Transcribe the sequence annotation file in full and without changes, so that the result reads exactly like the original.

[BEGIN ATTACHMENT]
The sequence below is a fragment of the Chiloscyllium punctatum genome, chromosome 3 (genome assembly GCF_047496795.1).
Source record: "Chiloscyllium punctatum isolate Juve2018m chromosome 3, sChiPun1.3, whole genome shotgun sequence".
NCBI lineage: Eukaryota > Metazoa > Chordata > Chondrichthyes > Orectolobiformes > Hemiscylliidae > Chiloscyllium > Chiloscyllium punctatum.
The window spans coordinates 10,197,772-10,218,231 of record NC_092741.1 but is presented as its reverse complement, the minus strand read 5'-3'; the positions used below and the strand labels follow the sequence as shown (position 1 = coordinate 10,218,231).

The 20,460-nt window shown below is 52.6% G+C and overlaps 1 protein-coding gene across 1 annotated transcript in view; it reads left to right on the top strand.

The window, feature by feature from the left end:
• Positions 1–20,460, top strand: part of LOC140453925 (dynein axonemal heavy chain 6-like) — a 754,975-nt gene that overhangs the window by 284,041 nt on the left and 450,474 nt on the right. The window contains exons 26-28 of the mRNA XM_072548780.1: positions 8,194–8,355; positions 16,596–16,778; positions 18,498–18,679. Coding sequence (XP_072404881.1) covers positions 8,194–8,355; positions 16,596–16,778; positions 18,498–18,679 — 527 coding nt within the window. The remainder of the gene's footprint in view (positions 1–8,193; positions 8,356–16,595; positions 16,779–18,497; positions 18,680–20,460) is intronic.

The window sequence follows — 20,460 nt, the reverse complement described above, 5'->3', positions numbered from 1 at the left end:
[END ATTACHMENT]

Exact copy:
The sequence below is a fragment of the Chiloscyllium punctatum genome, chromosome 3 (genome assembly GCF_047496795.1).
Source record: "Chiloscyllium punctatum isolate Juve2018m chromosome 3, sChiPun1.3, whole genome shotgun sequence".
NCBI lineage: Eukaryota > Metazoa > Chordata > Chondrichthyes > Orectolobiformes > Hemiscylliidae > Chiloscyllium > Chiloscyllium punctatum.
The window spans coordinates 10,197,772-10,218,231 of record NC_092741.1 but is presented as its reverse complement, the minus strand read 5'-3'; the positions used below and the strand labels follow the sequence as shown (position 1 = coordinate 10,218,231).

The 20,460-nt window shown below is 52.6% G+C and overlaps 1 protein-coding gene across 1 annotated transcript in view; it reads left to right on the top strand.

The window, feature by feature from the left end:
• Positions 1–20,460, top strand: part of LOC140453925 (dynein axonemal heavy chain 6-like) — a 754,975-nt gene that overhangs the window by 284,041 nt on the left and 450,474 nt on the right. The window contains exons 26-28 of the mRNA XM_072548780.1: positions 8,194–8,355; positions 16,596–16,778; positions 18,498–18,679. Coding sequence (XP_072404881.1) covers positions 8,194–8,355; positions 16,596–16,778; positions 18,498–18,679 — 527 coding nt within the window. The remainder of the gene's footprint in view (positions 1–8,193; positions 8,356–16,595; positions 16,779–18,497; positions 18,680–20,460) is intronic.

The window sequence follows — 20,460 nt, the reverse complement described above, 5'->3', positions numbered from 1 at the left end: